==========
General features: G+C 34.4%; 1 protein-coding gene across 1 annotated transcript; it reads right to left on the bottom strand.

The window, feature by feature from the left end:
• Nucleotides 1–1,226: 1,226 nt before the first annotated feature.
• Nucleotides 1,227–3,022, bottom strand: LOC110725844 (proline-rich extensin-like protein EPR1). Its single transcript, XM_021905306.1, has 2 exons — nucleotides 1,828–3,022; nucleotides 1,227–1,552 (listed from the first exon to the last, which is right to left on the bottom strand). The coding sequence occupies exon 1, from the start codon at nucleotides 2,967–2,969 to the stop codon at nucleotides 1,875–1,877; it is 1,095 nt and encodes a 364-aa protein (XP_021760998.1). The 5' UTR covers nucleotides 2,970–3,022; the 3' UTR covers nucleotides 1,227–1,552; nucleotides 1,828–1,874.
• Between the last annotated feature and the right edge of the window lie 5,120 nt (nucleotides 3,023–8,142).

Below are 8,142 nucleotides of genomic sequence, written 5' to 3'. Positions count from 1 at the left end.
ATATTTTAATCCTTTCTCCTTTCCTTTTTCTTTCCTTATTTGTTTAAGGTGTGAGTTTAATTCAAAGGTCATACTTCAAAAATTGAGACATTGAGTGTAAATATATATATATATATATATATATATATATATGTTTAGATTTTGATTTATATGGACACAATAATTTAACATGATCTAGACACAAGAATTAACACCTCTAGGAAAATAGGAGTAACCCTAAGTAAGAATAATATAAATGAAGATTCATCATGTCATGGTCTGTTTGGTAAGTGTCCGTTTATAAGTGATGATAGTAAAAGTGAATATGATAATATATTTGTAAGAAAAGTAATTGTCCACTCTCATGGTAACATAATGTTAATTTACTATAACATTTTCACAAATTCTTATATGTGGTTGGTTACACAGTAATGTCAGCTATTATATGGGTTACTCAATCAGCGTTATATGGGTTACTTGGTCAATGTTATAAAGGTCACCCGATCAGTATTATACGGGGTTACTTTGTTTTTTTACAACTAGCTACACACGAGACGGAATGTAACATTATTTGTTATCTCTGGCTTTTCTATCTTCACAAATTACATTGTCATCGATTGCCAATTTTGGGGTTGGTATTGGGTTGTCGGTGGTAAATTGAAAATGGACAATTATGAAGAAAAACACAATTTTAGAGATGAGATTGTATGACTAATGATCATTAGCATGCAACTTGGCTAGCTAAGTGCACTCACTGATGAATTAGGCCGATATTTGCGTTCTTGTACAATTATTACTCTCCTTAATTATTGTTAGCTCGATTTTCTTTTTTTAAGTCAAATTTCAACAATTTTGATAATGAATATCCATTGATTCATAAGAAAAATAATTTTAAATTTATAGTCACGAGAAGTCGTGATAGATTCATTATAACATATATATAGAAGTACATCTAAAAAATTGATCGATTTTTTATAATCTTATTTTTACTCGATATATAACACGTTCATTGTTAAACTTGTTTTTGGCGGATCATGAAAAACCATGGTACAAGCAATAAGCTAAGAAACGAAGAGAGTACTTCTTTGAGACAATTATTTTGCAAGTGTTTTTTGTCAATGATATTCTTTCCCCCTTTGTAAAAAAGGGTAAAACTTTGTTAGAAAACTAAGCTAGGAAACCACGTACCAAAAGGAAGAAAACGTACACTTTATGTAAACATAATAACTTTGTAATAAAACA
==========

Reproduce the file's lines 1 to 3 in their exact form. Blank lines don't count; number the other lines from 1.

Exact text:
General features: G+C 34.4%; 1 protein-coding gene across 1 annotated transcript; it reads right to left on the bottom strand.

The window, feature by feature from the left end:
• Nucleotides 1–1,226: 1,226 nt before the first annotated feature.